I would answer: No. In the U.S. there is a "lost comm" procedure which is detailed in the Airman's Information Manual 6-4-1. I this procedure, the crew should enter the lost comm code, 7600, into the transponder. If in radar range, this signals to ATC that the aircrew knows that it's radio has failed, and ATC may presume that the crew will follow normal lost communications procedures. As long as this is happening, and it looks like procedures are being followed, there is a good chance fighters will stay on the ground. If, on the other hand, The crew keys in 7500, the hijack code, I would presume chances of a scramble are significantly elevated.
Basically the procedures look like this:
- In Visual conditions, or if Visual conditions are encountered, land as soon as you can.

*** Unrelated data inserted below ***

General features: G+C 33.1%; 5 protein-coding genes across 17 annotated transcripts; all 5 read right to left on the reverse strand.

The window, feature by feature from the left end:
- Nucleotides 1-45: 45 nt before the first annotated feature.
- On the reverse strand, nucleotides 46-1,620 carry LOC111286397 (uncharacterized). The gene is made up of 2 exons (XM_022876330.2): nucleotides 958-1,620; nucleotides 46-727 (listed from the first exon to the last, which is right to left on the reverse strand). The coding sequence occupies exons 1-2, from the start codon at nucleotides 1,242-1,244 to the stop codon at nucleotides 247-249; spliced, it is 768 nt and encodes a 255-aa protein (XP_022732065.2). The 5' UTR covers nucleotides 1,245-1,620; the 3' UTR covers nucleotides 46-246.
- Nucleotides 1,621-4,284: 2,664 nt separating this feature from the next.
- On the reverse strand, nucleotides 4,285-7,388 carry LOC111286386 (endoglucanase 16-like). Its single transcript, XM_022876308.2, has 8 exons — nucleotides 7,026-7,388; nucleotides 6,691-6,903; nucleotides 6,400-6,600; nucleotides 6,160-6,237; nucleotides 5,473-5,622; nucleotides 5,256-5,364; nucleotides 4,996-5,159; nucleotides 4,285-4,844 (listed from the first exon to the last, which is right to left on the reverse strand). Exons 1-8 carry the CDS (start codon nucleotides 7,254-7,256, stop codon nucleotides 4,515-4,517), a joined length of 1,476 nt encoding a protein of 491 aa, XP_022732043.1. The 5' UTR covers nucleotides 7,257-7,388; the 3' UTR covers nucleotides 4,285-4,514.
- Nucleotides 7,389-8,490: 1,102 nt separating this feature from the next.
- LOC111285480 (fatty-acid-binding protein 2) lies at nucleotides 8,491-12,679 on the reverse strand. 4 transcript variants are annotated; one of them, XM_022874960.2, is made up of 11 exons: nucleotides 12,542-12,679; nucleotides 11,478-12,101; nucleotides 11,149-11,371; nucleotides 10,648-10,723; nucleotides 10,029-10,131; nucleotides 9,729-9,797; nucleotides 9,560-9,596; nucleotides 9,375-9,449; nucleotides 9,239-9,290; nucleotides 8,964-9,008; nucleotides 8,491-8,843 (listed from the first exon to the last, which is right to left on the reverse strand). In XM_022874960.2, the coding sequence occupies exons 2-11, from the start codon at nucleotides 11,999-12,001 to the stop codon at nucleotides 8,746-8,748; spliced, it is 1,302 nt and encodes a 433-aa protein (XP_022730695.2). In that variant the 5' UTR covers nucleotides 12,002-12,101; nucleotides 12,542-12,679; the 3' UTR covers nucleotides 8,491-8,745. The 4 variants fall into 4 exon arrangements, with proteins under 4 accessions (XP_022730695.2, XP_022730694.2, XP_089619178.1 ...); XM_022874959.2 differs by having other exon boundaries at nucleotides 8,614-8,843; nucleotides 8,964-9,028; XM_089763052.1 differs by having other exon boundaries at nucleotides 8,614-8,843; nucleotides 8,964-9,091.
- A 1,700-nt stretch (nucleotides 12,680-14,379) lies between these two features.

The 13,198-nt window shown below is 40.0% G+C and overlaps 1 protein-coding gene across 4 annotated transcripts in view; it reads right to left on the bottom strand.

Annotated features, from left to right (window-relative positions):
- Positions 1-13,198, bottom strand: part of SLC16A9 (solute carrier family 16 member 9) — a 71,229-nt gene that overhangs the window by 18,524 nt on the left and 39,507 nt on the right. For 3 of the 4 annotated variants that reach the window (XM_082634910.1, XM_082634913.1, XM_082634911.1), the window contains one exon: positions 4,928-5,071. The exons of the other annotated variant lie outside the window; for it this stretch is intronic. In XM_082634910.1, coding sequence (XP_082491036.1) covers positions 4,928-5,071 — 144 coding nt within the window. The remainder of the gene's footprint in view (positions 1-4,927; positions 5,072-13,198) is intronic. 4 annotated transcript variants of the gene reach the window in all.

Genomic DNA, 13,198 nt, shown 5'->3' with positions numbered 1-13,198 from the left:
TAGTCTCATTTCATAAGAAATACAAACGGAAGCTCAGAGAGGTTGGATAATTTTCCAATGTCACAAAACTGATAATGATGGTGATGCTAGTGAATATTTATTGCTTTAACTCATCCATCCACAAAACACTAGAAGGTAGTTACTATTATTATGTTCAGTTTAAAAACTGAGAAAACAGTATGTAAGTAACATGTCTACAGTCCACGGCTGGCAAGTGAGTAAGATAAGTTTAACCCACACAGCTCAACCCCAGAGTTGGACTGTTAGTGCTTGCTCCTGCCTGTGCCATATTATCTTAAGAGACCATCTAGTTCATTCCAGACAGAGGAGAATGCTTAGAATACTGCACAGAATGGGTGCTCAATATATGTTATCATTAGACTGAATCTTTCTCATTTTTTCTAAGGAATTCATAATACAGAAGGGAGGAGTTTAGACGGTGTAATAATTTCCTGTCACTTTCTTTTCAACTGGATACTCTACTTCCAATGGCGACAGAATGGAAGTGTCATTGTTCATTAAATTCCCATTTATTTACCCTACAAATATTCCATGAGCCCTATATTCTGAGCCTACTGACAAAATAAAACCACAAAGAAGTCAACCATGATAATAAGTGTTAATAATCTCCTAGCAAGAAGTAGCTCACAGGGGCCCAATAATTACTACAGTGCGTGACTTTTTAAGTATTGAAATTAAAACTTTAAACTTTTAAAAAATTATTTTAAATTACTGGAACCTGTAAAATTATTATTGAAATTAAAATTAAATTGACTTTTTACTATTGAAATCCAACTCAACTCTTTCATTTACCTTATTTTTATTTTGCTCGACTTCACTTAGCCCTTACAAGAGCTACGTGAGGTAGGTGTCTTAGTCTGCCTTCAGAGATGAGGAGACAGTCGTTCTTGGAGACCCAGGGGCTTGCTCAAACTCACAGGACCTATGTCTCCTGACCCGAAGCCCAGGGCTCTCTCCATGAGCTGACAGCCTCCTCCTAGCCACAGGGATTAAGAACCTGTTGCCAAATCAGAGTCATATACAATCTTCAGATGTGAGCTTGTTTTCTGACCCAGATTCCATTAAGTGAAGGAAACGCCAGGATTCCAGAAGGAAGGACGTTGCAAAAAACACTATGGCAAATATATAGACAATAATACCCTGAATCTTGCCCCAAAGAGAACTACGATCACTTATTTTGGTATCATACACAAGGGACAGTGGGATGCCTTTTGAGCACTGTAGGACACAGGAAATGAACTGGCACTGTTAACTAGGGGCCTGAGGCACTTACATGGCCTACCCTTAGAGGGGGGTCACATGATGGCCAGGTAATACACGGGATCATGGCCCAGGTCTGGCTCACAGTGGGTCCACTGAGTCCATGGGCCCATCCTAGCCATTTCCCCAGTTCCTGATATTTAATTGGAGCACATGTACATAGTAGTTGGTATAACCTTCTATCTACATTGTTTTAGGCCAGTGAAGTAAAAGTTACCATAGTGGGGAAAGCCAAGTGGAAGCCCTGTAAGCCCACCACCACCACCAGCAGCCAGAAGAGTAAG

- In instrument conditions, do your best to follow your flight plan as it was most recently cleared.
More details are in the manual.
It is interesting that there are a few ways to re-establish communications. For example, ATC or flight service can utilize the voice feature of available navigation beacons, and may issue an instruction like, "Airline 1234, if you read, turn to heading 150." If the crew can pick this up, they may be able to respond with a turn and they can continue from there. The situation being under control, no need to send up interceptors.